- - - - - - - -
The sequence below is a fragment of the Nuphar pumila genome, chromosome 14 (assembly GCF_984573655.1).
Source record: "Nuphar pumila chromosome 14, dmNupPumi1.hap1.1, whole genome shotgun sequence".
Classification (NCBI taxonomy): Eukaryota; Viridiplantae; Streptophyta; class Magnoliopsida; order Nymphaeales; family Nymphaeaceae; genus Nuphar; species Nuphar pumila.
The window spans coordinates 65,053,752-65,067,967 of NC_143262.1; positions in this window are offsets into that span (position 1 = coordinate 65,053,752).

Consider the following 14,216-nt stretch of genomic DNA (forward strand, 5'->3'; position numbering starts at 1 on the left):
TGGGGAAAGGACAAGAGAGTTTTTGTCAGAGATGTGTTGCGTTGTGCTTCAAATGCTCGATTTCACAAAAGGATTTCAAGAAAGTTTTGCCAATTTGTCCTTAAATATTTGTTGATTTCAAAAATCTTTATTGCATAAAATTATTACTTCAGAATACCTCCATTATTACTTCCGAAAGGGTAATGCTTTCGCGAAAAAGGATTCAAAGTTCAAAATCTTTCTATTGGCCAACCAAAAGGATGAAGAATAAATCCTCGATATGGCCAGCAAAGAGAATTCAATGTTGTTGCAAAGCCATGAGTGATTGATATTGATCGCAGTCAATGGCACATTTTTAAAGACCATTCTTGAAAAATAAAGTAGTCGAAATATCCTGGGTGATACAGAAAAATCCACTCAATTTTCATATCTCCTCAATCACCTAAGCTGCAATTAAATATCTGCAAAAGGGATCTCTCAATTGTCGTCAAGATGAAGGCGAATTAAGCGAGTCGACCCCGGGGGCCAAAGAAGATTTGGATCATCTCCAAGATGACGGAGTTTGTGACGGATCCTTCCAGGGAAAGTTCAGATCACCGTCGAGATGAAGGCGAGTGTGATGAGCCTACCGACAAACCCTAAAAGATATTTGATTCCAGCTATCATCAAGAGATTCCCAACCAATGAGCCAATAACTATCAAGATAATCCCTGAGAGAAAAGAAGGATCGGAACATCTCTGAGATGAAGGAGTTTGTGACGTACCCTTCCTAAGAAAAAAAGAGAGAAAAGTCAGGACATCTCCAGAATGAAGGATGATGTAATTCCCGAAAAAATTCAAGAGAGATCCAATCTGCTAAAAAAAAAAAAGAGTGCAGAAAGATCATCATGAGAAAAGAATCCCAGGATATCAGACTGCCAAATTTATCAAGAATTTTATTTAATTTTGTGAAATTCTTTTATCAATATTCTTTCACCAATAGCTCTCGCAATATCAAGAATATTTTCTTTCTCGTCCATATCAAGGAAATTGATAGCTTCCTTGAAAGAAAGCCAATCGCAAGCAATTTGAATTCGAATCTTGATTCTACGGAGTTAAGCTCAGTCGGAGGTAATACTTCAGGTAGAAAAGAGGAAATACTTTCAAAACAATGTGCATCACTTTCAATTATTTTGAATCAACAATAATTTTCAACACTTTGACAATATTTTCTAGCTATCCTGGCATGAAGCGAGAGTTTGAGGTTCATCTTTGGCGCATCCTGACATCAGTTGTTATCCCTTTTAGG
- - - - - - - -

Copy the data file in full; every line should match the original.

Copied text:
The sequence below is a fragment of the Nuphar pumila genome, chromosome 14 (assembly GCF_984573655.1).
Source record: "Nuphar pumila chromosome 14, dmNupPumi1.hap1.1, whole genome shotgun sequence".
Classification (NCBI taxonomy): Eukaryota; Viridiplantae; Streptophyta; class Magnoliopsida; order Nymphaeales; family Nymphaeaceae; genus Nuphar; species Nuphar pumila.
The window spans coordinates 65,053,752-65,067,967 of NC_143262.1; positions in this window are offsets into that span (position 1 = coordinate 65,053,752).

Consider the following 14,216-nt stretch of genomic DNA (forward strand, 5'->3'; position numbering starts at 1 on the left):
TGGGGAAAGGACAAGAGAGTTTTTGTCAGAGATGTGTTGCGTTGTGCTTCAAATGCTCGATTTCACAAAAGGATTTCAAGAAAGTTTTGCCAATTTGTCCTTAAATATTTGTTGATTTCAAAAATCTTTATTGCATAAAATTATTACTTCAGAATACCTCCATTATTACTTCCGAAAGGGTAATGCTTTCGCGAAAAAGGATTCAAAGTTCAAAATCTTTCTATTGGCCAACCAAAAGGATGAAGAATAAATCCTCGATATGGCCAGCAAAGAGAATTCAATGTTGTTGCAAAGCCATGAGTGATTGATATTGATCGCAGTCAATGGCACATTTTTAAAGACCATTCTTGAAAAATAAAGTAGTCGAAATATCCTGGGTGATACAGAAAAATCCACTCAATTTTCATATCTCCTCAATCACCTAAGCTGCAATTAAATATCTGCAAAAGGGATCTCTCAATTGTCGTCAAGATGAAGGCGAATTAAGCGAGTCGACCCCGGGGGCCAAAGAAGATTTGGATCATCTCCAAGATGACGGAGTTTGTGACGGATCCTTCCAGGGAAAGTTCAGATCACCGTCGAGATGAAGGCGAGTGTGATGAGCCTACCGACAAACCCTAAAAGATATTTGATTCCAGCTATCATCAAGAGATTCCCAACCAATGAGCCAATAACTATCAAGATAATCCCTGAGAGAAAAGAAGGATCGGAACATCTCTGAGATGAAGGAGTTTGTGACGTACCCTTCCTAAGAAAAAAAGAGAGAAAAGTCAGGACATCTCCAGAATGAAGGATGATGTAATTCCCGAAAAAATTCAAGAGAGATCCAATCTGCTAAAAAAAAAAAAGAGTGCAGAAAGATCATCATGAGAAAAGAATCCCAGGATATCAGACTGCCAAATTTATCAAGAATTTTATTTAATTTTGTGAAATTCTTTTATCAATATTCTTTCACCAATAGCTCTCGCAATATCAAGAATATTTTCTTTCTCGTCCATATCAAGGAAATTGATAGCTTCCTTGAAAGAAAGCCAATCGCAAGCAATTTGAATTCGAATCTTGATTCTACGGAGTTAAGCTCAGTCGGAGGTAATACTTCAGGTAGAAAAGAGGAAATACTTTCAAAACAATGTGCATCACTTTCAATTATTTTGAATCAACAATAATTTTCAACACTTTGACAATATTTTCTAGCTATCCTGGCATGAAGCGAGAGTTTGAGGTTCATCTTTGGCGCATCCTGACATCAGTTGTTATCCCTTTTAGG